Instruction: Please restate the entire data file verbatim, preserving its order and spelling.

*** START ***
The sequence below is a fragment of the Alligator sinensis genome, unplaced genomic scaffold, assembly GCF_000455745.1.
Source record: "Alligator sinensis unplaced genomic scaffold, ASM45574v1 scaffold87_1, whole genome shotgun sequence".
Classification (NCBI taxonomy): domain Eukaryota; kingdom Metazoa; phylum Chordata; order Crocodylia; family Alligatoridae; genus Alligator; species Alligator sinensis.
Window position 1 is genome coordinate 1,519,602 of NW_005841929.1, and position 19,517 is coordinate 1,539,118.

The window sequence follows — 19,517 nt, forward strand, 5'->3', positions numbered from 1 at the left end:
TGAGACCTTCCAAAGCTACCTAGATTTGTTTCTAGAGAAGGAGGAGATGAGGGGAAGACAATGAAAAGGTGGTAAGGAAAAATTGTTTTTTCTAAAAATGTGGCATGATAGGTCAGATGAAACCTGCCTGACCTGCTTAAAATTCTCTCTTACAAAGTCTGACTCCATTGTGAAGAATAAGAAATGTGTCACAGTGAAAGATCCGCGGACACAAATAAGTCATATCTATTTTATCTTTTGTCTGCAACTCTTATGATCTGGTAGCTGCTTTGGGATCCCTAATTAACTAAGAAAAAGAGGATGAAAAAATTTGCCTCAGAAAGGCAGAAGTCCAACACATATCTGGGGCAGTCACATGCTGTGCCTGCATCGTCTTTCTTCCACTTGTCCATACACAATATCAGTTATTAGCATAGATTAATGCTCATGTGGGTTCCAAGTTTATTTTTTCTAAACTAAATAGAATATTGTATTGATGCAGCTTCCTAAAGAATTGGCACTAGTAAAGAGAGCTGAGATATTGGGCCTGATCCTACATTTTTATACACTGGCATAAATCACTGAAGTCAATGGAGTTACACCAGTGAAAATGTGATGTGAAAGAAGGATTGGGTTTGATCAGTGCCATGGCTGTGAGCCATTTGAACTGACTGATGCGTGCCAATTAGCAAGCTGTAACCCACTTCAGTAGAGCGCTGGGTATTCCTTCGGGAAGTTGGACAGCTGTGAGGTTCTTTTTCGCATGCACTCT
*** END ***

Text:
The sequence below is a fragment of the Alligator sinensis genome, unplaced genomic scaffold, assembly GCF_000455745.1.
Source record: "Alligator sinensis unplaced genomic scaffold, ASM45574v1 scaffold87_1, whole genome shotgun sequence".
Classification (NCBI taxonomy): domain Eukaryota; kingdom Metazoa; phylum Chordata; order Crocodylia; family Alligatoridae; genus Alligator; species Alligator sinensis.
Window position 1 is genome coordinate 1,519,602 of NW_005841929.1, and position 19,517 is coordinate 1,539,118.

The window sequence follows — 19,517 nt, forward strand, 5'->3', positions numbered from 1 at the left end:
TGAGACCTTCCAAAGCTACCTAGATTTGTTTCTAGAGAAGGAGGAGATGAGGGGAAGACAATGAAAAGGTGGTAAGGAAAAATTGTTTTTTCTAAAAATGTGGCATGATAGGTCAGATGAAACCTGCCTGACCTGCTTAAAATTCTCTCTTACAAAGTCTGACTCCATTGTGAAGAATAAGAAATGTGTCACAGTGAAAGATCCGCGGACACAAATAAGTCATATCTATTTTATCTTTTGTCTGCAACTCTTATGATCTGGTAGCTGCTTTGGGATCCCTAATTAACTAAGAAAAAGAGGATGAAAAAATTTGCCTCAGAAAGGCAGAAGTCCAACACATATCTGGGGCAGTCACATGCTGTGCCTGCATCGTCTTTCTTCCACTTGTCCATACACAATATCAGTTATTAGCATAGATTAATGCTCATGTGGGTTCCAAGTTTATTTTTTCTAAACTAAATAGAATATTGTATTGATGCAGCTTCCTAAAGAATTGGCACTAGTAAAGAGAGCTGAGATATTGGGCCTGATCCTACATTTTTATACACTGGCATAAATCACTGAAGTCAATGGAGTTACACCAGTGAAAATGTGATGTGAAAGAAGGATTGGGTTTGATCAGTGCCATGGCTGTGAGCCATTTGAACTGACTGATGCGTGCCAATTAGCAAGCTGTAACCCACTTCAGTAGAGCGCTGGGTATTCCTTCGGGAAGTTGGACAGCTGTGAGGTTCTTTTTCGCATGCACTCT